Voyage Voyage in D.C.
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Voyage in D.C.

Voyage in D.C. Voyage was introduced to the nation on October 17, 2001, through a unique collaboration between Challenger Center for Space Science Education,
The Smithsonian Institution
, and the National Aeronautics and Space Administration.
Permanently installed on the National Mall in Washington, D.C., the one to 10-billion scale model of the Solar System stretches 600 meters—the length of six football fields—between the National Air and Space Museum and the Smithsonian Castle.

The exhibition went through the same approval process as any new installation on the National Mall, e.g., the World War II Memorial, with needed authorization by the U.S. Commission of Fine Arts and the National Capital Planning Commission. The Commissions required a seamless fusion of sculpture and science education, conveying an aesthetic beauty worthy of placement on the National Mall.

The National Center for Earth and Space Science Education (NCESSE) launched the Exhibition Replication Phase in summer 2006 for communities across the nation and around the world.

But Voyage is more than just a scale model Solar System and related educational materials and programs. It grew from a team dedicated to science education in the greater context of human curiosity and exploration. The vision for Voyage was always a program big enough to impact how some appreciable percentage of the human race views their world. The approach was to design a permanent scale model Solar System exhibition and community-wide programming that could be replicated and implemented at sites world-wide. Our hope is to establish a network of 100 Voyage communities by 2012, supported with ongoing programming and resources from the National Center for Earth and Space Science Education.

Voyage is dedicated to all those generations of explorers that gave us our current understanding of the universe, and its educational mission is to challenge the next generation to take us where we have never been.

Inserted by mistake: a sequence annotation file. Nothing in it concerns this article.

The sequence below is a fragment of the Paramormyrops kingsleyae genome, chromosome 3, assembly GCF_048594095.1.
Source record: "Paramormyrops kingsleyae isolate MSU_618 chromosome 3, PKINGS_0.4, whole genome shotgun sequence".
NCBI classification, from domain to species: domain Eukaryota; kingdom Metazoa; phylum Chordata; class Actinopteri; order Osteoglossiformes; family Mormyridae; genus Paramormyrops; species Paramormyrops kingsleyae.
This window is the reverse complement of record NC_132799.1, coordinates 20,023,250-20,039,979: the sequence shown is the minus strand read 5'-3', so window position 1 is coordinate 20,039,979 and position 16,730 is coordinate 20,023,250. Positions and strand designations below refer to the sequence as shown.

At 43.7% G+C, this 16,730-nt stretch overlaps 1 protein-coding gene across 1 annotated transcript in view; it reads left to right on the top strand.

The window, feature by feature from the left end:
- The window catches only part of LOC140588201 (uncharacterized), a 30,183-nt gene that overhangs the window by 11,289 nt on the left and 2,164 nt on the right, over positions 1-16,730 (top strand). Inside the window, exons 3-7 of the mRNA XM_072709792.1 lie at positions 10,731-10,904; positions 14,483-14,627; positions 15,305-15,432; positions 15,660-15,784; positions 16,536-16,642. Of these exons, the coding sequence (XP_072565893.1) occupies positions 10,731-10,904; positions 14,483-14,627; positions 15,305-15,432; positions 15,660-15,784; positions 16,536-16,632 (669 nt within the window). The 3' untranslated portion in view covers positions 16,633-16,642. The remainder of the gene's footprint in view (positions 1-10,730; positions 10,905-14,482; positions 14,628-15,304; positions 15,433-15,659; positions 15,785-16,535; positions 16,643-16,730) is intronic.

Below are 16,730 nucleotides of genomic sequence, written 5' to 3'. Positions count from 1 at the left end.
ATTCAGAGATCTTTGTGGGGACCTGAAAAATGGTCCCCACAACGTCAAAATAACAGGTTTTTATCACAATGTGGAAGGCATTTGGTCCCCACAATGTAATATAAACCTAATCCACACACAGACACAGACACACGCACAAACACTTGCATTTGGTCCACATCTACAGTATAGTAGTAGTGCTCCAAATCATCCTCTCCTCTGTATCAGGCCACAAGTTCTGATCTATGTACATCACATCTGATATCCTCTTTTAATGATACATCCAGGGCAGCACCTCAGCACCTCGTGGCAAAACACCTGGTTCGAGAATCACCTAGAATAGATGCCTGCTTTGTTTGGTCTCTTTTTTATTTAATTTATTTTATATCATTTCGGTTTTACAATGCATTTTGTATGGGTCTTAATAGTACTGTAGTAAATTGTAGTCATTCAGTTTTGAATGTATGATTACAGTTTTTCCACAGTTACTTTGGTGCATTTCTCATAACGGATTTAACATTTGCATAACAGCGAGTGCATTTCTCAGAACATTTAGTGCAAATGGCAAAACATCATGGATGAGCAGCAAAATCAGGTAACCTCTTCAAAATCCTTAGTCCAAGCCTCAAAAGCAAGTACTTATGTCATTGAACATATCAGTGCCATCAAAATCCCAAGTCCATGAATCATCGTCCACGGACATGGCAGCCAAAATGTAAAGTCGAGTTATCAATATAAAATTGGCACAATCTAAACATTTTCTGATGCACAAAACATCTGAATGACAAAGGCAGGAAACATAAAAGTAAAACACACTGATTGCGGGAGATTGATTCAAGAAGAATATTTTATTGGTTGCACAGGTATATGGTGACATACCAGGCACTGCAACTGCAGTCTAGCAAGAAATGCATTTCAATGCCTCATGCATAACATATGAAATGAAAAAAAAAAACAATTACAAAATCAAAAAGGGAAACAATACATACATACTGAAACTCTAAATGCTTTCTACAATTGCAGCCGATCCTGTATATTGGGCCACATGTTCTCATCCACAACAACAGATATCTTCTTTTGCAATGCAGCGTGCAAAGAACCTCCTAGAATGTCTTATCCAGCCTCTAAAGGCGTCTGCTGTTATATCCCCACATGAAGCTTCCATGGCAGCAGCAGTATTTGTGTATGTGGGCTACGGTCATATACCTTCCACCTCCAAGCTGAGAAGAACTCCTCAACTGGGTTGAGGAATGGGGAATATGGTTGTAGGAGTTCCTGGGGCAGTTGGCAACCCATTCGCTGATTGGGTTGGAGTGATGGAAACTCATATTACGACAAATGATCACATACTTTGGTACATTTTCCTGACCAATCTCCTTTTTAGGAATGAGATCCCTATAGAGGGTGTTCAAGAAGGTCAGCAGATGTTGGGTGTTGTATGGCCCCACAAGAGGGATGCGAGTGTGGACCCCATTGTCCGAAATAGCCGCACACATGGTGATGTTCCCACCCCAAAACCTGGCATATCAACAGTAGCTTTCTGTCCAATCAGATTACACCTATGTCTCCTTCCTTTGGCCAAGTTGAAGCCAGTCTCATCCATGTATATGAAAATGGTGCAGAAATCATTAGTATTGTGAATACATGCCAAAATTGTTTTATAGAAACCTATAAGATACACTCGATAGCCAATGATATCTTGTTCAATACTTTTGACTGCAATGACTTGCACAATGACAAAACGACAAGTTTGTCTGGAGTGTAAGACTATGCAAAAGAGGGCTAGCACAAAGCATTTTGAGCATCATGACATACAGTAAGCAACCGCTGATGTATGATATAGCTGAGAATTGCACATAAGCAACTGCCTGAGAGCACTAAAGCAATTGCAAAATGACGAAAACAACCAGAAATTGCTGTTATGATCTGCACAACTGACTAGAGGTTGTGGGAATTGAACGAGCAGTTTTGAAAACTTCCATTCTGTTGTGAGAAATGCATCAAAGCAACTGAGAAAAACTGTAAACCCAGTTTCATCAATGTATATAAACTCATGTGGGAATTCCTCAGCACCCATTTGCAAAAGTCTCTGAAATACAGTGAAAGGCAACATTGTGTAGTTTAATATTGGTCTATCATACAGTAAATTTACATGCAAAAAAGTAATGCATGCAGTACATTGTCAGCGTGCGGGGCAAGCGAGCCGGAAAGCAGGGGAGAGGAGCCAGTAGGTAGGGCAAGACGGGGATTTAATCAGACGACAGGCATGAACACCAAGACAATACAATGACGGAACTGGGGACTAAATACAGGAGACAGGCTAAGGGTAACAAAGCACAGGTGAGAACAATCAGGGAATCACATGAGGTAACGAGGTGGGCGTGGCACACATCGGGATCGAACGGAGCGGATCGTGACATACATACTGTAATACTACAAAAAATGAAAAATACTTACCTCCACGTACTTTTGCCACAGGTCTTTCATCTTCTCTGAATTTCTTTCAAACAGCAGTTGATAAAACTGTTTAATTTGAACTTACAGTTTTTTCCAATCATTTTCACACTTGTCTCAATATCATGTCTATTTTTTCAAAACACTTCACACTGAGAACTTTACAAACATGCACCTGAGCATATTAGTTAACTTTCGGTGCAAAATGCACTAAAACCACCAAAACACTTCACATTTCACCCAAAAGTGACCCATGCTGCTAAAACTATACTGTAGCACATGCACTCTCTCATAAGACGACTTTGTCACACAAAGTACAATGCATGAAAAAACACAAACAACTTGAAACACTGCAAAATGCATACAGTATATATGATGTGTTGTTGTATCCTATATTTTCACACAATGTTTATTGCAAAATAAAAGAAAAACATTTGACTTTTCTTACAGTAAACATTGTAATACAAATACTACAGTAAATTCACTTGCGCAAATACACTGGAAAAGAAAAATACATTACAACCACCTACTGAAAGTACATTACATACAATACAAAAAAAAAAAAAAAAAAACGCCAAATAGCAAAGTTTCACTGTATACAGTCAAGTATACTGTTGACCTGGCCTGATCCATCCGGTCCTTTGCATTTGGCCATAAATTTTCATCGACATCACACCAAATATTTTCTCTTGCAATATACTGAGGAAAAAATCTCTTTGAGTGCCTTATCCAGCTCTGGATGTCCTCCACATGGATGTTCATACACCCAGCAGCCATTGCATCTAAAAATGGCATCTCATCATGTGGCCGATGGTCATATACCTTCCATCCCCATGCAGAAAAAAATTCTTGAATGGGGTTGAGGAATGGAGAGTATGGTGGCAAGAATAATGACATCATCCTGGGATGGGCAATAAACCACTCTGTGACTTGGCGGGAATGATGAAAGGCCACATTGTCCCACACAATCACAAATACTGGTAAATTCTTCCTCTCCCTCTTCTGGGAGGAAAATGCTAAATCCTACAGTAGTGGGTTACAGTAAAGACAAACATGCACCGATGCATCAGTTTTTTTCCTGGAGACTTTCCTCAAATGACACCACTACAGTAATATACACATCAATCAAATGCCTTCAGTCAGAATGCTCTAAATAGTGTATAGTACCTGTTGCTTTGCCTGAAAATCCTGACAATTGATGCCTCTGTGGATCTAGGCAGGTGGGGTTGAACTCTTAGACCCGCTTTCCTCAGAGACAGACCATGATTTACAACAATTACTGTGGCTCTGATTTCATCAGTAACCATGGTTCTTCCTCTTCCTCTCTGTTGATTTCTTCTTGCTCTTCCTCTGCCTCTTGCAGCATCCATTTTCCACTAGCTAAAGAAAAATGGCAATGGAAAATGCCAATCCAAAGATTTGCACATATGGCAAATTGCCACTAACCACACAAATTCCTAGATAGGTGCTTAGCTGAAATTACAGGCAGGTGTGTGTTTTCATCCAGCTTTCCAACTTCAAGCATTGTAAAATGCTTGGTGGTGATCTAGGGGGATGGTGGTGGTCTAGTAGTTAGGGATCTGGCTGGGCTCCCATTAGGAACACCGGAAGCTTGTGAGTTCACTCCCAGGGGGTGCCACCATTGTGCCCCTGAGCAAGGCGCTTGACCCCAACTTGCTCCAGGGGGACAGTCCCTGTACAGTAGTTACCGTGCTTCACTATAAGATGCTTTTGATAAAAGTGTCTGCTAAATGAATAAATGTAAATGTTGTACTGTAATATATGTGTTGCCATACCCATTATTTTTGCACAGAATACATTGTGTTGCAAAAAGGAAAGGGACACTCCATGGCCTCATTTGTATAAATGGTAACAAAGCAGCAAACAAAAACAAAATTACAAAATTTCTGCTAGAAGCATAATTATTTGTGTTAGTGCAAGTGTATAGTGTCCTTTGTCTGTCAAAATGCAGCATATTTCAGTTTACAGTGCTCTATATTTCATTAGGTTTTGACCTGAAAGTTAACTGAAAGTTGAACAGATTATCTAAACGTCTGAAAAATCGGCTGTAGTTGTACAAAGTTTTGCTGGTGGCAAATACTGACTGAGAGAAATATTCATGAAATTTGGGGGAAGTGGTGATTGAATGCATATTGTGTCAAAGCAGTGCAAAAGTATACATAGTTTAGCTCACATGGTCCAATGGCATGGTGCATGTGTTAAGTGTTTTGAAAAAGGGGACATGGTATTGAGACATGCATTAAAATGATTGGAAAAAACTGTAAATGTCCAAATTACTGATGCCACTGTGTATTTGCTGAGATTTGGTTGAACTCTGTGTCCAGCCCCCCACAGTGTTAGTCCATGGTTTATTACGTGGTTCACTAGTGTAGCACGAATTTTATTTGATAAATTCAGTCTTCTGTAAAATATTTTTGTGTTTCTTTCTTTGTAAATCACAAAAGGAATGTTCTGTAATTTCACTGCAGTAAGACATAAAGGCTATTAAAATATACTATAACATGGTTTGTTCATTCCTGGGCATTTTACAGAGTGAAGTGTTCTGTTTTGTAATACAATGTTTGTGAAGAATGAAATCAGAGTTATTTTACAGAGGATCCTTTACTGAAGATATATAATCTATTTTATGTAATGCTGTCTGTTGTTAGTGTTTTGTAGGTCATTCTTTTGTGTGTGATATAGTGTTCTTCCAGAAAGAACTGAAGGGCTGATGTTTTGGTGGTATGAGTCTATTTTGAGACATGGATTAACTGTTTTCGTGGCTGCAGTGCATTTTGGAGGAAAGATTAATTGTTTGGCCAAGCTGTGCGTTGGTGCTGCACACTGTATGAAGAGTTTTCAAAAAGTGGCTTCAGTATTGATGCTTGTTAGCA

In writing these pages, I have tried to capture the excitement and vision of the program team, and to accurately reflect how the vision was realized. Regardless of your professional background, I think The Story section may forever change your perspective of home. The Models section will give you a deep appreciation for our commitment to science education, and will likely provide you a new way of looking at the world. The Team section is dedicated to all the men, women, and institutions that made the vision a reality.

If after reading these pages you gain a new-found excitement about the greater world, the nature of science, and the power of education, pass on the web site URL to colleagues, friends, and family. Even if your community is not interested in a Voyage program of their own, your community’s educators could likely benefit from these Voyage in DC pages. You may also want to check out from time to time the National Center for Earth and Space Science Education web site. We have lots of offerings in store for parents, students, teachers, and the public. New programs will be rolled out through mid-2007, each capable of taking entire communities to the frontiers of exploration.

Jeff Goldstein, Ph.D.
Voyage Program Director
Center Director, National Center for Earth and Space Science Education
November 7, 2006, launch date of the Voyage Phase 2 Web Site

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For information, contact Jeff Goldstein at (301) 395-0770 or by e-mail at
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Space Science Compendium of Lessons, Washington, D.C. (PDF, 9.3 MB)
DC Student Quotation



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